The Kansas Slave Code, Part Two

Horace Greeley

Horace Greeley

Acts of the Bogus Legislature:

Parts 1, 2, 3, 4, 5, 6, 7. Greeley’s pamphlet

The Kansas Assembly did not enact a slave code under that name, but did provide special laws for governing human property within the bounds of the territory. These included making sure owners could freely whip their slaves even to death, provided they didn’t look too sadistic doing it, and castration for any black or multiracial person guilty of rape. But slaves could commit lesser crimes, often as acts of resistance.

If any slave shall commit petit larceny, or shall steal any neat cattle, sheep or hog, or be guilty of any misdemeanor, or other offense punishable under the provisions of this act only by fine or imprisonment in a county jail, or by both such fine and imprisonment, he shall, instead of such punishment, be punished, if a male, by stripes on his bare back not exceeding thirty-nine, or if a female, by imprisonment in a county jail not exceeding twenty-one days, or by stripes not exceeding twenty-one, at the discretion of the justice.

A slave who broke the law did not simply sin against those injured, but rather against the entire social order dedicated to his or her subjugation. The exercise of black agency constituted something worryingly close to open revolt. Its example could spread and so required aggressive measures to combat. The bountiful whips came out.

Every slave charged with the commission of any of the offences, specified in the last section, shall be tried in a summary manner before a justice of the peace in the country in which the offence is committed; and such justice (if a jury is not required, as provided for in the next section) shall hear the evidence, determine the cause, and, on conviction, pronounce sentence, and cause the same to be executed.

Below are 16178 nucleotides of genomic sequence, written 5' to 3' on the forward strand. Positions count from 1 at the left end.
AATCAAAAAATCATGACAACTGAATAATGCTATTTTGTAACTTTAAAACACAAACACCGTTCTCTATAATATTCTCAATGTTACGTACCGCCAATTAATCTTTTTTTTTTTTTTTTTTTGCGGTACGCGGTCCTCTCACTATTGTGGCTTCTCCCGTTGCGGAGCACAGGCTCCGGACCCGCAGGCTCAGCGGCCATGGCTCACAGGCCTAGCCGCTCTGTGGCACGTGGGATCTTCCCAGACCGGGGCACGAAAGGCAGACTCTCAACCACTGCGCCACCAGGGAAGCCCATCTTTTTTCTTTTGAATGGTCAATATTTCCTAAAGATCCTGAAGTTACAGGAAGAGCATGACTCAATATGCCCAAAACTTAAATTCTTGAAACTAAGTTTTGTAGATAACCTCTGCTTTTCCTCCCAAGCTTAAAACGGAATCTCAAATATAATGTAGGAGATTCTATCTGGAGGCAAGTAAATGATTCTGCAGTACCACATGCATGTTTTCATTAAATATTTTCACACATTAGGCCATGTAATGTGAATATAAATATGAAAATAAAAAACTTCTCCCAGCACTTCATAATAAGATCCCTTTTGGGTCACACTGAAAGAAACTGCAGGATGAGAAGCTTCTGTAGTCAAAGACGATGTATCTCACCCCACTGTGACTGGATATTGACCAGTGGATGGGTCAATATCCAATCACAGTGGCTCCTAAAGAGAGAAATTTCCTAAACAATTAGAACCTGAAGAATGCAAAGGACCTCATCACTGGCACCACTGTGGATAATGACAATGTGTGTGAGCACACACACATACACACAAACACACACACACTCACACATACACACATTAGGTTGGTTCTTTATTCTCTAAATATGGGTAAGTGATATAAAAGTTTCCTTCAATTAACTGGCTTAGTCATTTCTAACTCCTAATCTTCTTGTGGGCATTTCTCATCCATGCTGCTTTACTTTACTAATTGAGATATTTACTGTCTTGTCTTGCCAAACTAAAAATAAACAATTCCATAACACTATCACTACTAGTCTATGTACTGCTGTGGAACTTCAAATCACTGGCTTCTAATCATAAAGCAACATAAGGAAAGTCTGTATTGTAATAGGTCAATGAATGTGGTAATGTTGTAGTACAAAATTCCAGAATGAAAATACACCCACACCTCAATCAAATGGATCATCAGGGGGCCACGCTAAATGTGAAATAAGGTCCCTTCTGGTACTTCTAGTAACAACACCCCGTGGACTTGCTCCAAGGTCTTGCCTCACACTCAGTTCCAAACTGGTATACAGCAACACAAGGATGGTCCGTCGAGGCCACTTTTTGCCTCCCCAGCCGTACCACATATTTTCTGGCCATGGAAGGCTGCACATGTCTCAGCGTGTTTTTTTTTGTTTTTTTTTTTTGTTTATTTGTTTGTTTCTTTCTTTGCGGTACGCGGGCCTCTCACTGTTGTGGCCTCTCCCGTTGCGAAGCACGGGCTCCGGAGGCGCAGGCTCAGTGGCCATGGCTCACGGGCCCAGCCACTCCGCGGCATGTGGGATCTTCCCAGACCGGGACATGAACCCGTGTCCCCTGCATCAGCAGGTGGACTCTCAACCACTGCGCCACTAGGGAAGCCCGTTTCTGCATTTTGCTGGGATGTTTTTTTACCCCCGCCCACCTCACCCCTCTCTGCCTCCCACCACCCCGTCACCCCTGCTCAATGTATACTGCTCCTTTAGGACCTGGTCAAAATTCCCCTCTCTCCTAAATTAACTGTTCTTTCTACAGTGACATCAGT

Peter from Louisiana

Peter from Louisiana

A slave could not have access to the courts. This implied too much equality with whites. Thus a slave received only a summary trial. The justice of the peace could opt for a jury and a more proper trial, but that remained at his discretion. The court had discretion in that, but not quite so much in laying down punishments:

When any slave shall be convicted of a felony punishable by imprisonment and hard labor, the court before whom such conviction shall be had shall sentence the offender to receive on his bare back any number of stripes not exceeding thirty-nine.

One way or another, a slave must face the lash. Any misdemeanor brought it. Any felony brought it. No judge could commute the sentence. For a slave who came in contact with the justice system, so far as it went, all roads led to whipping.

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